The announcement that UW-Eau Claire women’s hockey coach Erik Strand was the co-Coach of the Year for the Wisconsin Intercollegiate Athletic Conference was welcome and well-deserved. The Blugold women fell just shy of the conference title while sporting a 9-3-1 record.

The championship series was about as close as you could get. UW-River Falls took the first game by a single goal. The Blugolds stayed alive with a 3-0 win, with all three goals coming in an 11-minute span. Game three was tied with less than two minutes to go, when River Falls found the clinching goal.

Both teams have set the bar high for a long time. It was the fifth consecutive season the two teams played for the conference title.

This was a weird year to be almost anything, but especially for extracurricular activities. High performance in athletics, music or almost any other activity outside the classroom depends on a certain amount of familiarity, of repetition. Practicing and getting to know the others on your team is critical, and doing so during a pandemic wasn’t easy.

The Blugold women stood out, though. They worked hard and made it happen for their team. Three members made the WIAC first team in recognition of their work on the ice. Strand’s pride in his team, expressed after their season-ending loss to River Falls, was well-founded.

While it’s always nice to be able to write an editorial praising a local team’s accomplishments, wins aren’t the measure for whether we support local athletes. We hope it isn’t yours, either.

The team that wins a championship shows poise under pressure. They get the praise, the cheers.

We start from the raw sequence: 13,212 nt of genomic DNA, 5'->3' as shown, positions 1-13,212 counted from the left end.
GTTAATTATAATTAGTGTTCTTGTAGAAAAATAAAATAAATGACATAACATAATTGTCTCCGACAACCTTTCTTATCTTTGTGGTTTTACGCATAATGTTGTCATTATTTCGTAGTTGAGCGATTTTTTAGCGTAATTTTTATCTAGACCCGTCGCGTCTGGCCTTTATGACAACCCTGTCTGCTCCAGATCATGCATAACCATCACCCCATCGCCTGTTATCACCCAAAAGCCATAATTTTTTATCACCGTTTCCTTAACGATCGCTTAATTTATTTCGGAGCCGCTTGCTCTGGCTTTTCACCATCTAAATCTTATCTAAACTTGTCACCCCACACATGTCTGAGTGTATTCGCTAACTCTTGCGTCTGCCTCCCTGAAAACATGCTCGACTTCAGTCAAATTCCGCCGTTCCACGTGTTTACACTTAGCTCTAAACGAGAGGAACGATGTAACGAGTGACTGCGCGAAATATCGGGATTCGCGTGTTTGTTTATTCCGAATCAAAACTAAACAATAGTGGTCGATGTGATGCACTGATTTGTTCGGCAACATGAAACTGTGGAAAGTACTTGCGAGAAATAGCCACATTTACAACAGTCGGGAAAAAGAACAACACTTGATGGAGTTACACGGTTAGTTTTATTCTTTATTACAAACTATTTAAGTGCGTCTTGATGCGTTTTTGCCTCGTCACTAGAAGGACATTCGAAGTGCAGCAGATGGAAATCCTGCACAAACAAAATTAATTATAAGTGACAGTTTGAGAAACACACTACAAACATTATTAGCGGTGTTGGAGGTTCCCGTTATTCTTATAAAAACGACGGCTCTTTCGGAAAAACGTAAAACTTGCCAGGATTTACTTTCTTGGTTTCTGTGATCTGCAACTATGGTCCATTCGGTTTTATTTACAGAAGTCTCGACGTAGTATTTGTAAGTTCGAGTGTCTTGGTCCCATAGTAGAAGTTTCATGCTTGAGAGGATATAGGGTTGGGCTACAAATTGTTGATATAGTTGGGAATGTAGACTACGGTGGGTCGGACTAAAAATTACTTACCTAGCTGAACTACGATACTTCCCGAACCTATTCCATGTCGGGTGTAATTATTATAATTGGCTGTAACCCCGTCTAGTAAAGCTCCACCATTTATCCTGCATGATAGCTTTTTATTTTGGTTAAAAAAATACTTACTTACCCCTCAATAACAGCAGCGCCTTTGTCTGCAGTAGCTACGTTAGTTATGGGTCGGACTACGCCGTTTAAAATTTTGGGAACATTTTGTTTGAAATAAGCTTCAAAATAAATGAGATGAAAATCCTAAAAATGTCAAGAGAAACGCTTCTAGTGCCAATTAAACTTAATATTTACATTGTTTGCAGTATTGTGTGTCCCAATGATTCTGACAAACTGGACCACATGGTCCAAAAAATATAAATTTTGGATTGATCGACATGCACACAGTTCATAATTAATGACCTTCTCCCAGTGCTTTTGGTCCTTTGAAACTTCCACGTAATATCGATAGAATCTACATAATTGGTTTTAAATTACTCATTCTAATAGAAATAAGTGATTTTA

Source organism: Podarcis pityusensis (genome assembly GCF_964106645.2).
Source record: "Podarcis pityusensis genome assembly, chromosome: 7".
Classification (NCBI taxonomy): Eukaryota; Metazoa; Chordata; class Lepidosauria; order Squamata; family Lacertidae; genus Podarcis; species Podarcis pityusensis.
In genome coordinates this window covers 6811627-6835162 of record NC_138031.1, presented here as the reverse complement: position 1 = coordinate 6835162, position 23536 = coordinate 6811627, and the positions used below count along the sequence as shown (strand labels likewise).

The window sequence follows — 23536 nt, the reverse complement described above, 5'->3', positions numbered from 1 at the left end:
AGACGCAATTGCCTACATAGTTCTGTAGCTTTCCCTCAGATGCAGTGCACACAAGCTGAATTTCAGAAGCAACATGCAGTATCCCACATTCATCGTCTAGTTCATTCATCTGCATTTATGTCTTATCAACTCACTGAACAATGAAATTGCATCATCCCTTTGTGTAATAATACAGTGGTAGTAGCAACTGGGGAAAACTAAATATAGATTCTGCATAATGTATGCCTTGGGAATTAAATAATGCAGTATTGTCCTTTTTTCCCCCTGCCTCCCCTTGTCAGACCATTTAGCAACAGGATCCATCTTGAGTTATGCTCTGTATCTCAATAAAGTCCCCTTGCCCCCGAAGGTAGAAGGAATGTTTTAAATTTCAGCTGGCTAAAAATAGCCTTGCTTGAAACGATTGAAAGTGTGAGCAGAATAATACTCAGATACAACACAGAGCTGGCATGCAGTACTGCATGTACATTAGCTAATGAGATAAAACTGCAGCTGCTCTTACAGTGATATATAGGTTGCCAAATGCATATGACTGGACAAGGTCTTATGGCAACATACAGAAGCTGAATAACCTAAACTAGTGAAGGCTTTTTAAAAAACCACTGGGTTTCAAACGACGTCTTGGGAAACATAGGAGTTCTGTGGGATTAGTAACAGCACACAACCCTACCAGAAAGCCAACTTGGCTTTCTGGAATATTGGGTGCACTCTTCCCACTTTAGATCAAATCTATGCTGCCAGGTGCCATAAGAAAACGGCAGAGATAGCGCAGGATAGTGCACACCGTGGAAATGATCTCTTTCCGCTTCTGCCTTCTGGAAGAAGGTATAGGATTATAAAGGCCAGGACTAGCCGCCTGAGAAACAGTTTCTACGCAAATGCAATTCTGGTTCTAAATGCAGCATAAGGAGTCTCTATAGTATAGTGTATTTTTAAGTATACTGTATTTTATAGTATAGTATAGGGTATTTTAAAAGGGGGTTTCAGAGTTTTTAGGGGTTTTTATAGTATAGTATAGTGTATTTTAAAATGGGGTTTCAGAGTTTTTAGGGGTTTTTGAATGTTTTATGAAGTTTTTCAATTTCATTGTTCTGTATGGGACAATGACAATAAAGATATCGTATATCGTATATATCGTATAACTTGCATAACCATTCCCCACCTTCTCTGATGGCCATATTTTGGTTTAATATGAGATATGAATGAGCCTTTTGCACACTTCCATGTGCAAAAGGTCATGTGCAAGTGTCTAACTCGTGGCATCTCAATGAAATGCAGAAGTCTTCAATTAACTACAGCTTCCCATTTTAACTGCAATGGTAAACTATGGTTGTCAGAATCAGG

Think for a moment about the other end of the spectrum. Think how much it takes for an athlete to step back out for one last game in a winless season. That team has had a bad year. Coaches know it. Parents and fans know it. The athletes certainly know it.

But still, there’s that last game to go. There’s that last opportunity to refuse to give in, even when pride is the only thing left to play for. Giving it your best effort in that kind of situation takes an internal strength that’s worth admiring.

We won’t belabor the point. There have been plenty of feel-good movies and television shows made over the years that hammer home the point with all the subtlety of a sledgehammer and enough sap to take care of Wisconsin’s syrup-making needs for the foreseeable future.

Instead, we ask that you think a little bit differently about what local teams really are.

We don’t root for local teams because they win or lose. We root for them because they’re our local teams. They’re the players who put on the uniform and give it their best shot. In their younger years they are our sons and daughters, people we’ve known their whole lives. People we want to see succeed.

In college, they’re young adults who have come to our community in part to represent the schools that call the Chippewa Valley home. Sure, some have their eyes on higher levels, but the vast majority play for love of the game and to represent their schools.

Sports aren’t life and death issues the vast majority of the time. They never will be. But they do enrich our lives in many ways. And, over the coming year, we hope we’ll be able to get back into the stands as fans rooting our teams on. That’s already happening with some limited attendance, and there’s reason to hope for more.

For now, though, we’ll keep it simple. Congratulations to Coach Strand and to the players who made the WIAC all-conference teams. The honors are well-earned. You all deserve to be proud of the season and how you overcame the challenges it presented. We’re proud of you.

Of course, we’d be proud regardless. You’re one of our local teams.